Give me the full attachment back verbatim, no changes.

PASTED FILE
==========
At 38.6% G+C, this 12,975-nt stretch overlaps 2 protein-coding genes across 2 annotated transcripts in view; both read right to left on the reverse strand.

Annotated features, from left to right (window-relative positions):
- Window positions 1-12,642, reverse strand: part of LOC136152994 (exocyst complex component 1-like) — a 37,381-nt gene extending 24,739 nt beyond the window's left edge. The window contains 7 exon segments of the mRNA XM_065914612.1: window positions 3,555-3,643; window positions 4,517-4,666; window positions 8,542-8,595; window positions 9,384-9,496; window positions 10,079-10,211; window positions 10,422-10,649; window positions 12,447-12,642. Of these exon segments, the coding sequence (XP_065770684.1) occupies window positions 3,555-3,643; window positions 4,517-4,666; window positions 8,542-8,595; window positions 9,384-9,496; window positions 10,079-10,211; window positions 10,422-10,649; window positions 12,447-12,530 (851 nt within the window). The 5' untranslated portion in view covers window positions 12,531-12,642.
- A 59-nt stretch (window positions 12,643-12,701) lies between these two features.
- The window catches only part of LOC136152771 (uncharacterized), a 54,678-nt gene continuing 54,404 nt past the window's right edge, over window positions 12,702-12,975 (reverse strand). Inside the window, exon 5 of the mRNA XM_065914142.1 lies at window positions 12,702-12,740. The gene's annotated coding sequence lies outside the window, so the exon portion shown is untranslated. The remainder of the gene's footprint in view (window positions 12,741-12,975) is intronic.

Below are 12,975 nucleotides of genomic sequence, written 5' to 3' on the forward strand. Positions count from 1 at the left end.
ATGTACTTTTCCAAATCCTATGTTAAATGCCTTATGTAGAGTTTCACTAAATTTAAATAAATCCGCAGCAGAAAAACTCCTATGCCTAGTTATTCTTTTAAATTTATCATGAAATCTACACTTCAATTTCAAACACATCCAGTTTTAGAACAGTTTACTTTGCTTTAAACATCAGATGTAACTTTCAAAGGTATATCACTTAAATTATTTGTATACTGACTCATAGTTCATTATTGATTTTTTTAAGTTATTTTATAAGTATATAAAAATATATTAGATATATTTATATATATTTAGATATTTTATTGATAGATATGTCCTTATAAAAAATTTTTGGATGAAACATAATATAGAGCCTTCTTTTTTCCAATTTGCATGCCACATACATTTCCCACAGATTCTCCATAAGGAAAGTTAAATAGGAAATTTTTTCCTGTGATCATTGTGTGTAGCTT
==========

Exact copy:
At 38.6% G+C, this 12,975-nt stretch overlaps 2 protein-coding genes across 2 annotated transcripts in view; both read right to left on the reverse strand.

Annotated features, from left to right (window-relative positions):
- Window positions 1-12,642, reverse strand: part of LOC136152994 (exocyst complex component 1-like) — a 37,381-nt gene extending 24,739 nt beyond the window's left edge. The window contains 7 exon segments of the mRNA XM_065914612.1: window positions 3,555-3,643; window positions 4,517-4,666; window positions 8,542-8,595; window positions 9,384-9,496; window positions 10,079-10,211; window positions 10,422-10,649; window positions 12,447-12,642. Of these exon segments, the coding sequence (XP_065770684.1) occupies window positions 3,555-3,643; window positions 4,517-4,666; window positions 8,542-8,595; window positions 9,384-9,496; window positions 10,079-10,211; window positions 10,422-10,649; window positions 12,447-12,530 (851 nt within the window). The 5' untranslated portion in view covers window positions 12,531-12,642.
- A 59-nt stretch (window positions 12,643-12,701) lies between these two features.
- The window catches only part of LOC136152771 (uncharacterized), a 54,678-nt gene continuing 54,404 nt past the window's right edge, over window positions 12,702-12,975 (reverse strand). Inside the window, exon 5 of the mRNA XM_065914142.1 lies at window positions 12,702-12,740. The gene's annotated coding sequence lies outside the window, so the exon portion shown is untranslated. The remainder of the gene's footprint in view (window positions 12,741-12,975) is intronic.

Below are 12,975 nucleotides of genomic sequence, written 5' to 3' on the forward strand. Positions count from 1 at the left end.
ATGTACTTTTCCAAATCCTATGTTAAATGCCTTATGTAGAGTTTCACTAAATTTAAATAAATCCGCAGCAGAAAAACTCCTATGCCTAGTTATTCTTTTAAATTTATCATGAAATCTACACTTCAATTTCAAACACATCCAGTTTTAGAACAGTTTACTTTGCTTTAAACATCAGATGTAACTTTCAAAGGTATATCACTTAAATTATTTGTATACTGACTCATAGTTCATTATTGATTTTTTTAAGTTATTTTATAAGTATATAAAAATATATTAGATATATTTATATATATTTAGATATTTTATTGATAGATATGTCCTTATAAAAAATTTTTGGATGAAACATAATATAGAGCCTTCTTTTTTCCAATTTGCATGCCACATACATTTCCCACAGATTCTCCATAAGGAAAGTTAAATAGGAAATTTTTTCCTGTGATCATTGTGTGTAGCTT